Though she’ll continue to play a role in the implementation of the strategic plan, her work is primarily on the front end — and with that done she is free to focus on the wildly varied, always exciting list of things in the works for the College.

Such as: exploration of four-year degrees in education and aerospace; establishing the College as a local leader in language studies; increasing the College’s graduation rates; and developing international partnerships and student exchange programs — and that’s only the very tip of the iceberg that is her to-do list.

“Anything that Dr. Holden is looking to do in the future falls to my plate. Working with the College’s faculty and staff, I investigate ideas, develop plans, and help provide the infrastructure to make them happen,” Boyer said.

In her year at Polk State, Boyer has teamed with faculty and staff on several new endeavors. The College’s first group of exchange students recently traveled to France, where they studied alongside students from Polytech Marseille. The College has partnered with Florida Virtual School, becoming the first to offer Virtual School students dual-enrollment opportunities. The College launched its TALON Robotics program for area middle and high-school students. And a Technobotics Academy will launch at Polk State Chain of Lakes Collegiate High School this fall.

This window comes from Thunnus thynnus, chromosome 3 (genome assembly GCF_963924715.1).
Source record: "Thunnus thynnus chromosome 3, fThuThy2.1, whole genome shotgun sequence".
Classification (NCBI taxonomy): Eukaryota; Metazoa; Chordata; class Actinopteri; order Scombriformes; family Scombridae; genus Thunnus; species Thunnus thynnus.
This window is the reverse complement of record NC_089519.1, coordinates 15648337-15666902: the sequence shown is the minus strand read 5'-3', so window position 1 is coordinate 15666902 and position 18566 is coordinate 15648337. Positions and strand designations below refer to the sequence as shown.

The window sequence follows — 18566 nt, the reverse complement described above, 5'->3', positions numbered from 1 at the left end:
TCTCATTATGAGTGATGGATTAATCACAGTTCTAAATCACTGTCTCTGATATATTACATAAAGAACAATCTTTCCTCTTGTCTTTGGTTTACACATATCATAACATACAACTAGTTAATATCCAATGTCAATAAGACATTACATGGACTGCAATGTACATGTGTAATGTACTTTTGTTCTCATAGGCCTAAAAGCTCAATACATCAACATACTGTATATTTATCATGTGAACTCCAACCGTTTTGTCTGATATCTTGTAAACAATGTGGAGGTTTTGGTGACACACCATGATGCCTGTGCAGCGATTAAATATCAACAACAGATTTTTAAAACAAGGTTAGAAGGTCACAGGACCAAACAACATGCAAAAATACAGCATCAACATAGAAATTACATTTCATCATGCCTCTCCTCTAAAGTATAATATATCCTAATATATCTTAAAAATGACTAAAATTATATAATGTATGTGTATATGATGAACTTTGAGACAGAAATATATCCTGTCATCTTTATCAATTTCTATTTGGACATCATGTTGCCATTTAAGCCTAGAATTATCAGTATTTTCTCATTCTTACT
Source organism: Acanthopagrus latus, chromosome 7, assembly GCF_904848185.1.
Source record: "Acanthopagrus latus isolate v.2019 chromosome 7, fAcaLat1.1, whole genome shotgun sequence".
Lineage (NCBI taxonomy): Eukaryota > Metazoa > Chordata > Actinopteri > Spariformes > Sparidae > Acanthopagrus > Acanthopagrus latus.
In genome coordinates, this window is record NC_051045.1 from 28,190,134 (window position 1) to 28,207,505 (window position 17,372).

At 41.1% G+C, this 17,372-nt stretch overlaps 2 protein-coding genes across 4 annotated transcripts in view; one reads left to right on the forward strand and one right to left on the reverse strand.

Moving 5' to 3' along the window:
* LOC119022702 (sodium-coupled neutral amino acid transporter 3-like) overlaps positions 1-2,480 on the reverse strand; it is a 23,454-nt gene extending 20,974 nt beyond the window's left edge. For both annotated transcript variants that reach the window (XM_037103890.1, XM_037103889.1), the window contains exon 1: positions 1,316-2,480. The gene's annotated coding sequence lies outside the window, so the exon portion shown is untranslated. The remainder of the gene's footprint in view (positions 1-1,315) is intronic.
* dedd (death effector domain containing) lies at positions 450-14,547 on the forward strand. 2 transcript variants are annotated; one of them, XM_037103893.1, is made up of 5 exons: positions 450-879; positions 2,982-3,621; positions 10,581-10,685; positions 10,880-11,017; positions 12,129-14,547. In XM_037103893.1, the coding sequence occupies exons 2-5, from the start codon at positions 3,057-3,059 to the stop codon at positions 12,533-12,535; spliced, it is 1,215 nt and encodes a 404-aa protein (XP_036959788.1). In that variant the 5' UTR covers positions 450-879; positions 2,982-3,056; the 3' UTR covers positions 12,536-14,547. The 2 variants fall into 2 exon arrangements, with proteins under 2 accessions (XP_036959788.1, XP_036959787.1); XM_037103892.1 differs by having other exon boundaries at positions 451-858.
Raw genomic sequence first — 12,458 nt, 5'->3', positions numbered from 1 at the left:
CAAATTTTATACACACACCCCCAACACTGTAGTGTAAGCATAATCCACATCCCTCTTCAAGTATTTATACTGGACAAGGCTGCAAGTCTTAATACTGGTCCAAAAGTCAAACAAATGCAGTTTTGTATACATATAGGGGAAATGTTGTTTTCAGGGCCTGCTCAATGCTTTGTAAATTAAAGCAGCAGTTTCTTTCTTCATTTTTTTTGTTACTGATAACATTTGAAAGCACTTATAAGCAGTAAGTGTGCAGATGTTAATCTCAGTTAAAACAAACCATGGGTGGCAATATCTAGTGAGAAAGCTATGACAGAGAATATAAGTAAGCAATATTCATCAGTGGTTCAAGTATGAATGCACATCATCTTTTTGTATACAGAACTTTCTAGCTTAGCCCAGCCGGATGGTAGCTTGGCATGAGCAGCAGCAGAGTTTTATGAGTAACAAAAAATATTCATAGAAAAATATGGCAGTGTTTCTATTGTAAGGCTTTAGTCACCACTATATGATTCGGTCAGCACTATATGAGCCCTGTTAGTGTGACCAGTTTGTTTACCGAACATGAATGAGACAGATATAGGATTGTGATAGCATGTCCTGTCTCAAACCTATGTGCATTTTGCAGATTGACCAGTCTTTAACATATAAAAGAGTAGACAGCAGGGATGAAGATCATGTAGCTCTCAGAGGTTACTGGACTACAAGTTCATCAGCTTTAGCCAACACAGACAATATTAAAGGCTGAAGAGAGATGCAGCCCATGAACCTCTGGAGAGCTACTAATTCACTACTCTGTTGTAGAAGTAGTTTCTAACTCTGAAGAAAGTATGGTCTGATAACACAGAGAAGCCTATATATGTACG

“When President Holden had the opportunity to add Dr. Boyer to our team, I was thrilled. At USF, she was widely respected as someone who could ‘get things done’ and do so with integrity and a level of quality that reflects well on the institution she represents,” said Associate Vice President for Communications and Public Affairs David Steele, who worked for five years with Boyer when they were both administrators at USF’s campus in Lakeland.

“She has the expertise of a specialist but a flexibility that is very unusual in academic settings.  Beyond that, she knows Polk County intimately; she knows higher education inside and out; and she is utterly committed to the mission of Polk State.”

Boyer, a native of Miami, earned her bachelor’s and master’s from the University of Florida, and taught for three years in California and one year in South Florida.

She put her teaching career on hold to raise her two children — now ages 18 and 16. When her youngest child was 1, she longed to return to the professional world, but found herself at a crossroads.

After a bit of soul-searching, she enrolled at the University of South Florida, earning a doctorate in 2001 in Curriculum and Instruction with a concentration in Interdisciplinary Education.

She has lived in Polk County since 1995 and knows well its specific, unique education needs — needs that through her work at Polk State she is helping to meet.

“There is an attitude here that what is good for our students is good for us,” she said. “We are here to meet community need, and that’s exactly what I want to do.”